Adam of Perseigne

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Adam of Perseigne (c. 1145 – 1221) was a French Cistercian, abbot of Perseigne Abbey in the Diocese of Le Mans.[1][2]

Adam was born around 1145 into a serf, or peasant, family.[1] He is thought to have been first a canon regular, later a Benedictine of Marmoutier Abbey, Tours, and then a Cistercian.[2] In 1188,[1] he became abbot of Perseigne Abbey, to which his reputation for holiness and wisdom drew the great personages of his time to seek his advice.[2] He was for a time the confessor to King Richard Lionheart of England. He had at Rome a conference with the celebrated mystic, Joachim, Abbot of Flora, (in Calabria, Italy), on the subject of the latter's revelations, and aided Foulques de Neuilly in preaching during the Fourth Crusade.[2] He died in 1221.[1]

His sermons were published at Rome in 1662 under the title Adami Abbatis Perseniæ Ordinis Cisterciensis Mariale.[2] About half his known letters remained in circulation after the invention of the printing press in various collected formats. These collections were subsequently incorporated into the Patrologia Latina in volume CCXI.

References[edit]

  • Aurélie Reinbold (2013), "Les cercles de l'amitié dans la correspondance d'Adam de Perseigne (1188-1221)", Les cisterciens dans le Maine et dans l'Ouest au Moyen Âge, Ghislain Baury, Vincent Corriol, Emmanuel Johans and Laurent Maillet (ed.), Annales de Bretagne et des Pays de l'Ouest, t. 120, n° 3, September 2013, pp. 87–98.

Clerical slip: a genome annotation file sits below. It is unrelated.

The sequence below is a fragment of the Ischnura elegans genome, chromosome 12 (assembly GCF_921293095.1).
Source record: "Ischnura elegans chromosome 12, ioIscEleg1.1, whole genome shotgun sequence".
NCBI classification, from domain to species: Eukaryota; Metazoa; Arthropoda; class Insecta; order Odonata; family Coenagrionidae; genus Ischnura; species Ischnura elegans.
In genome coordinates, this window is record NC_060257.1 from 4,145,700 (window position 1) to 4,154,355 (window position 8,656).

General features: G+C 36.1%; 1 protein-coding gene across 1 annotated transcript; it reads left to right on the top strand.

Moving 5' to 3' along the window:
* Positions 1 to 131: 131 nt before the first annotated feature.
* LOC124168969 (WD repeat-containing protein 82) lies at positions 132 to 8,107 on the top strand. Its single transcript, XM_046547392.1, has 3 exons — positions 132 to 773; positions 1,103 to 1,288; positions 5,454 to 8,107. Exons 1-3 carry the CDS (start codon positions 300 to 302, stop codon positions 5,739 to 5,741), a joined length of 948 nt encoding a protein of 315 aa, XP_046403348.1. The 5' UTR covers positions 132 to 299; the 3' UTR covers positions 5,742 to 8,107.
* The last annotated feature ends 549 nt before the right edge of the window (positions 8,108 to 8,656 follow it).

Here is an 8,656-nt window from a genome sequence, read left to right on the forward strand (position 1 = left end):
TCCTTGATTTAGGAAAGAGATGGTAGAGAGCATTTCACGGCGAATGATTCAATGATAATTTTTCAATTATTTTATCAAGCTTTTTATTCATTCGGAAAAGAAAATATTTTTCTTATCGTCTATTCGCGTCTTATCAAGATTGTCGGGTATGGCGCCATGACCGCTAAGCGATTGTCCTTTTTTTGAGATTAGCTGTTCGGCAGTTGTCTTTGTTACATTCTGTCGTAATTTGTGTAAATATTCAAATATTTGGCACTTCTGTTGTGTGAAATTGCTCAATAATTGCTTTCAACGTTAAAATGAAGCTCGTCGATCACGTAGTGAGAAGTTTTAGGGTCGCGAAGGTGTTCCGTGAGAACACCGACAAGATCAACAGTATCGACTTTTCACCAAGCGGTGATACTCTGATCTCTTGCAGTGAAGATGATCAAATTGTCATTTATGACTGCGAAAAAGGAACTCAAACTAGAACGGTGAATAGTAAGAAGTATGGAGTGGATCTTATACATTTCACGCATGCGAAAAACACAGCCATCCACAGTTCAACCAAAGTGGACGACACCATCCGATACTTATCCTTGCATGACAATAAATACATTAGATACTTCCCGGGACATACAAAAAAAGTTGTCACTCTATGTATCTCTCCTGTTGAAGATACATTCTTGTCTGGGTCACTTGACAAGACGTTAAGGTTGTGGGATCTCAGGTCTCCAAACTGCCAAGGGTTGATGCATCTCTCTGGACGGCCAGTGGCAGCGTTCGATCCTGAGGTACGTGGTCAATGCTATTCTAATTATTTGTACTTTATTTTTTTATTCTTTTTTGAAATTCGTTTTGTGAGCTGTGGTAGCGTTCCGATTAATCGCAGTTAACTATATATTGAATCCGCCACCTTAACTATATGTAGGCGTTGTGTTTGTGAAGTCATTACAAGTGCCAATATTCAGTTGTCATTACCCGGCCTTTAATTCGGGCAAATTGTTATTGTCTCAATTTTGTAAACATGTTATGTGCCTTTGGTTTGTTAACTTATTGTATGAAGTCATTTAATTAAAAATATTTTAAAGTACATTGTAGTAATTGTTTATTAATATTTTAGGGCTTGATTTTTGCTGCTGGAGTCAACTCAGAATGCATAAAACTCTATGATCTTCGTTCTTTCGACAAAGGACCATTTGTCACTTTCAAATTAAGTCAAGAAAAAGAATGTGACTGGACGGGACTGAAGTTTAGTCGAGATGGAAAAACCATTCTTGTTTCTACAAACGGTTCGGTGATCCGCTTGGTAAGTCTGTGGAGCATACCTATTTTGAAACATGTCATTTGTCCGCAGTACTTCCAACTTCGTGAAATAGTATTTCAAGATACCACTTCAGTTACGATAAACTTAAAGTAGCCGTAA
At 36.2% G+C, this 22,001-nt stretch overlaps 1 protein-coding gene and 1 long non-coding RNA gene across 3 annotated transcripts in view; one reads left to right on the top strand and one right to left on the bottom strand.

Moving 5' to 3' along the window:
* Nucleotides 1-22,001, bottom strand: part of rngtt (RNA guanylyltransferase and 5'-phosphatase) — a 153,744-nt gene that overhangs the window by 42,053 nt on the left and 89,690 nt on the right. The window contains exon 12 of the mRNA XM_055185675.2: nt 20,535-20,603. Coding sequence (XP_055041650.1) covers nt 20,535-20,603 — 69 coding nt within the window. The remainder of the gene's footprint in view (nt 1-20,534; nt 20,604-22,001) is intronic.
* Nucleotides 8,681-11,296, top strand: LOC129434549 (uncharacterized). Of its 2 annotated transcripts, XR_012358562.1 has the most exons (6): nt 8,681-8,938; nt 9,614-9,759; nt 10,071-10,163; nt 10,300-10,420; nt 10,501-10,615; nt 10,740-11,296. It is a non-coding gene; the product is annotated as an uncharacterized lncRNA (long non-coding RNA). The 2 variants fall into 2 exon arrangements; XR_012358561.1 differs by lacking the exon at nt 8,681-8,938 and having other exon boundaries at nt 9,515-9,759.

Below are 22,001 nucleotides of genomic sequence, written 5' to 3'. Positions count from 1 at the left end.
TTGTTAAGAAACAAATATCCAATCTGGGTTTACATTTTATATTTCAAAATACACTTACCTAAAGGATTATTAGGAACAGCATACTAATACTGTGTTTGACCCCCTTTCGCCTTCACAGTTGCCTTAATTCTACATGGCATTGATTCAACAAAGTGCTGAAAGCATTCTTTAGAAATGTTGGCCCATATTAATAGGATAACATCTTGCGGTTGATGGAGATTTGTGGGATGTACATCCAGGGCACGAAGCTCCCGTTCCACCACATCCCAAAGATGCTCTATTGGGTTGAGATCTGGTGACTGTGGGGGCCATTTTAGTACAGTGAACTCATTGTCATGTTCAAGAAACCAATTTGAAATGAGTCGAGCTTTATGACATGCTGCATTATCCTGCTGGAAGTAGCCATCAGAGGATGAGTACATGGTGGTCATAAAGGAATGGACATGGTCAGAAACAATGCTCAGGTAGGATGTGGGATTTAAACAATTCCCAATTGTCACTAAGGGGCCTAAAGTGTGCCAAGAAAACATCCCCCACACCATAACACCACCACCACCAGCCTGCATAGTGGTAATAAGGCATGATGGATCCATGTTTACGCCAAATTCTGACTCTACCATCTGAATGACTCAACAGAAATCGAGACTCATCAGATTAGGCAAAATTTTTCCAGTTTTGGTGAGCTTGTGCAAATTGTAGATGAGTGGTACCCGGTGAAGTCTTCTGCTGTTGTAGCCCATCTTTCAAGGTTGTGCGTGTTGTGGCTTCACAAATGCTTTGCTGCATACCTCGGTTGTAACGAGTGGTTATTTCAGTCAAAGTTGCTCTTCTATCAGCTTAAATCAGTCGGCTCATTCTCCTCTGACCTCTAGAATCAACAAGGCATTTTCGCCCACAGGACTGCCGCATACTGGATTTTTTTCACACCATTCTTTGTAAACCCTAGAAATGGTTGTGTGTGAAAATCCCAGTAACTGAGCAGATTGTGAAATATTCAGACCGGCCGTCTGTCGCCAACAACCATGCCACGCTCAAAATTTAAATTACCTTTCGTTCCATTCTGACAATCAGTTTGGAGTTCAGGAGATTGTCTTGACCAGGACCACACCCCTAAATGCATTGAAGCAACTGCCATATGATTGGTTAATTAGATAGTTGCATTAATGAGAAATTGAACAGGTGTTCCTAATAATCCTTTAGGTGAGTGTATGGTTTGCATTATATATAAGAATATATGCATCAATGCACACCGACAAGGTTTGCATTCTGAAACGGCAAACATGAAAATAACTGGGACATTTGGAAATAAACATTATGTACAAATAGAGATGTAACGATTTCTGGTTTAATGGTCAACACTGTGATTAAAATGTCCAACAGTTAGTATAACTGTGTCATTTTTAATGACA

• Laurent Maillet (2013), "Les missions d'Adam de Perseigne, émissaire de Rome et de Cîteaux (1190-1221)", Les cisterciens dans le Maine et dans l'Ouest au Moyen Âge, Ghislain Baury, Vincent Corriol, Emmanuel Johans and Laurent Maillet (ed.), Annales de Bretagne et des Pays de l'Ouest, t. 120, n° 3, September 2013, pp. 99–116.
  • Bryan Trussler: 'The Book of Mutual Love' of Adam of Perseigne: A translation with a revised critical edition and commentaries (France). Thesis Laurier University 1992 (online).

Notes[edit]

  1. ^ a b c d "Cistercian Authors" (in French). Archived from the original on 12 October 2007. Retrieved September 15, 2007. 
  2. ^ a b c d e Wikisource-logo.svg "Adam of Perseigne". Catholic Encyclopedia. New York: Robert Appleton Company. 1913. 
Attribution

 This article incorporates text from a publication now in the public domainHerbermann, Charles, ed. (1913). "Adam of Perseigne". Catholic Encyclopedia. Robert Appleton Company.